Buffalo's Hyatt Regency Hotel is under the control of a receiver, but might keep its flagship brand if the parties to a pair of lawsuits fulfill their goals to maintain operations of the downtown hotel.
Snyder Corp. no longer controls the 396-room hotel at 2 Fountain Plaza, after the lender on the hotel filed for foreclosure last month, citing the hotel owner's default on a $25.5 million loan.
Although that litigation is still pending in state Supreme Court, the hotel will be operated by a third-party management company, acting under the direction of the court-appointed receiver, Raymond Walter of Magavern Magavern & Grimm.
The hotel is still owned by Snyder Corp., but LNR Partners – the Miami-based special mortgage servicer that represents the Wall Street investors who hold the mortgage – is seeking to take over as collateral on the debt.
The hotel has been closed since April 1 and its employees are on furlough in response to the coronavirus pandemic and the plunge in tourism and business travel.
"The goal of everyone involved in this matter is to have the hotel up and running as soon as possible, if it is possible," Walter said Wednesday. "As far as a firm date for reopening, I can’t at this point confirm whether there is a firm date for reopening."
Sandra Snyder Schoellkopf, executive vice president of marketing and business development at Snyder Corp., told the Buffalo Place board of directors Wednesday that the hotel would reopen Sept. 1. But Walter said that's not "written in stone."
"It's certainly a goal of mine, but I can't say," Walter said. "There’s a lot of moving parts that have to be worked out before we can actually open it. It’s an important piece of the community. There’s a lot of employees that I’m certainly very concerned about, and the goal is to make sure we do everything we can to keep this asset and the folks that work there an ongoing operation."
It is uncertain what name the hotel would carry.
That's because Hyatt Hotels Corp. is now free to withdraw from operating and managing the Hyatt Regency, after the hotel's owner failed to comply with terms set by Supreme Court Justice Emilio Colaiacovo as a condition for a preliminary injunction blocking Hyatt's move to end its management agreement for the property.
The hotel chain announced in May that it would end its affiliation and management agreement with Snyder's Genesee Hotel Properties LLC, which had been in effect since 1982.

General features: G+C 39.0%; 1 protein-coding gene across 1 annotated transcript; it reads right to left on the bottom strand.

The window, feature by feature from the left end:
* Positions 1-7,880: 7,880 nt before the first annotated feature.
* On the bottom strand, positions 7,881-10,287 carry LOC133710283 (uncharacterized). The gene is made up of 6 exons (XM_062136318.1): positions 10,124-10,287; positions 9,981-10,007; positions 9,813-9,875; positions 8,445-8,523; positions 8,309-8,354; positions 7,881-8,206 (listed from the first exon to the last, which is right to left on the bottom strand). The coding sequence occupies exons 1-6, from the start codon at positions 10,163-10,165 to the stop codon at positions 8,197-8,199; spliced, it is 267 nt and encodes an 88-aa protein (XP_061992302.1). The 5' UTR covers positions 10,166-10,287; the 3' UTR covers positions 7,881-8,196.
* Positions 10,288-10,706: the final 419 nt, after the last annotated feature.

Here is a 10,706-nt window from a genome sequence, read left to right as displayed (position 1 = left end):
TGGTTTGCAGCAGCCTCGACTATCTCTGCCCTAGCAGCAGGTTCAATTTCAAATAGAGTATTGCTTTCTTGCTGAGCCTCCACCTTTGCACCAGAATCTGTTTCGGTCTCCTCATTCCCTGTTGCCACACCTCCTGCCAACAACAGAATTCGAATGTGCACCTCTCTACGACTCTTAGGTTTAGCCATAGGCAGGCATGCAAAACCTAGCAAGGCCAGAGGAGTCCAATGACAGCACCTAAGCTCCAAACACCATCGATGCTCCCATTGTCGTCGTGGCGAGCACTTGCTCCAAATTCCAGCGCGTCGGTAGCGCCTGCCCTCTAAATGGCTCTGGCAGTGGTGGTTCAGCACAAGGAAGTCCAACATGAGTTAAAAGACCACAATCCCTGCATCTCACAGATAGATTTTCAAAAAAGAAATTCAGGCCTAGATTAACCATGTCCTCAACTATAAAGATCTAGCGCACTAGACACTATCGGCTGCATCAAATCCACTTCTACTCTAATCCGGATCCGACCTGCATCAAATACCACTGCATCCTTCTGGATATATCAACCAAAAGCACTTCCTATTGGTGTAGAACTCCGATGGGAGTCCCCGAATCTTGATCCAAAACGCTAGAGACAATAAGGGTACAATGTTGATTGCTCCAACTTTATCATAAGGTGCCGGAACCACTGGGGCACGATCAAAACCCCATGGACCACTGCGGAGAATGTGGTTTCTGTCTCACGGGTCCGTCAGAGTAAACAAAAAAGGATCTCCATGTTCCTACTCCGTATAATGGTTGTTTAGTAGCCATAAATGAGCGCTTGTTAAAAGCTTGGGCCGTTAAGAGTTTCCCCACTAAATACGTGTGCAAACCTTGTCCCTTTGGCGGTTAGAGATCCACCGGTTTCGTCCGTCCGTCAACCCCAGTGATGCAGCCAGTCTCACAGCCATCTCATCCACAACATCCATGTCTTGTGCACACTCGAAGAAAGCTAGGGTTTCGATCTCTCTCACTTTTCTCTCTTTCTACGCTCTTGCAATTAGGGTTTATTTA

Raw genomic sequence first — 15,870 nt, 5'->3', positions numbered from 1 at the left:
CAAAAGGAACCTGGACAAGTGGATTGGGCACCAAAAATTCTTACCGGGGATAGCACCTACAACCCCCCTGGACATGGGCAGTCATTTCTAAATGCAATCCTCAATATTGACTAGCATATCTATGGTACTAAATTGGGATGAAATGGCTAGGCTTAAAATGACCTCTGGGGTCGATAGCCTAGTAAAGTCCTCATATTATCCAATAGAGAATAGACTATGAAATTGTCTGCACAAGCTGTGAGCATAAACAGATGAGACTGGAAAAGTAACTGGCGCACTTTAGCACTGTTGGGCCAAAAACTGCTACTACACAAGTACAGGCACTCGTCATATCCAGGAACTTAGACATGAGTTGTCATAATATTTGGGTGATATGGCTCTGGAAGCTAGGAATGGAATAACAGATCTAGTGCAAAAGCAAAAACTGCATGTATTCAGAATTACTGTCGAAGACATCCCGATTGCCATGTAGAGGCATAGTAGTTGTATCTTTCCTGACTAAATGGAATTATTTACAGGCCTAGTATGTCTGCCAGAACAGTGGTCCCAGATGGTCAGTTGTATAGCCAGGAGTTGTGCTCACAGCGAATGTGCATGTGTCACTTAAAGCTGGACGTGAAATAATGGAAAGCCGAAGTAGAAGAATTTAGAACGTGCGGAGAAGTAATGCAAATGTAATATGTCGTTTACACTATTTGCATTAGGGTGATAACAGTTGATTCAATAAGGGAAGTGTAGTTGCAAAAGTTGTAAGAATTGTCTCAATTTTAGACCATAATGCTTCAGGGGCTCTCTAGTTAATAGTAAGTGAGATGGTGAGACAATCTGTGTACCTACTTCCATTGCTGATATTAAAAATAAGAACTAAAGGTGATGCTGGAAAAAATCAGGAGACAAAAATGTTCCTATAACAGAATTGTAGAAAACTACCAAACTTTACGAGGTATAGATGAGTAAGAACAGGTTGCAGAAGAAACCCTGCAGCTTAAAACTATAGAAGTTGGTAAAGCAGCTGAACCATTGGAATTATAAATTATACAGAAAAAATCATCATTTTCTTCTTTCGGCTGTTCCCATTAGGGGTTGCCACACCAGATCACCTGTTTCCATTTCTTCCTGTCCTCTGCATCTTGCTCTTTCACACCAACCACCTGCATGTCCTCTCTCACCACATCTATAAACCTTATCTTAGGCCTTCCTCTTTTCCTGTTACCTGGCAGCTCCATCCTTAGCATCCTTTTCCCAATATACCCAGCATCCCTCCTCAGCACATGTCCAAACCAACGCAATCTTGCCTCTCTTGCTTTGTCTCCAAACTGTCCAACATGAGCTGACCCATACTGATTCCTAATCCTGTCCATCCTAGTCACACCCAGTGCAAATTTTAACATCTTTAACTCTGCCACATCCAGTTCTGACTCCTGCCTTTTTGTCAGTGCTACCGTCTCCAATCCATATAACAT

According to Snyder's lawsuit against Hyatt, the hotel corporation had demanded that Genesee provide $2 million in working capital in early April, plus additional infusions in the coming weeks and months. Snyder's attorney, Kevin English of Phillips Lytle LLP, called it “a thinly veiled attempt to have Genesee fund Hyatt’s carrying costs during the Covid-19 pandemic shutdown without any contractual obligation requiring Genesee to do so,” at a time when the hotel was shut down.
The parties negotiated back and forth, but Hyatt still demanded $1.3 million, first by May 11 and then by May 20, as a condition of delaying action until June 14, but only if the money had no restrictions on its use so that Hyatt could cover previous payroll expenses. Snyder had planned to use $900,000 in proceeds from a government loan and $400,000 in additional working capital, but Hyatt refused, leading to its termination announcement.
The hotel's owner went to court and obtained a temporary restraining order on May 29 to stop Hyatt, accusing the corporation of violating the 38-year-old management agreement. It then came back and got the injunction on June 22 to prevent further action until the merits of the lawsuit could be decided.
Colaiacovo didn't rule on those arguments, but issued that order based on his conclusion that allowing Hyatt to terminate the contract now would cause "irreparable harm" to Snyder and the local hotel, and "greater injury than the imposition of the injunction would inflict" on Hyatt.
The judge also imposed conditions on Snyder, saying "this cannot continue to be an open-ended relationship, where Hyatt runs the hotel and pays all the expenses." He noted that while some of Hyatt's claimed expenses "are speculative," others "are necessary" and require working capital that falls under Snyder's responsibility.
In a June 22 order, he required Snyder to deposit $1 million into the hotel's working capital account within 10 days and also to post a bond of $843,000 to cover other potential expenses, or the injunction would be lifted.
LNR filed for foreclosure June 15. The servicer demanded payment of $21 million that was still owed on the original mortgage, and asked the court to appoint a receiver for the property. Walter was appointed on June 29, and hired Aimbridge Receiver Services LLC to manage the hotel.
Hyatt continues to manage the closed hotel, but Walter said there are "ongoing discussions" between LNR, Aimbridge and Hyatt to allow for a transition to new management, with a goal of maintaining the Hyatt brand.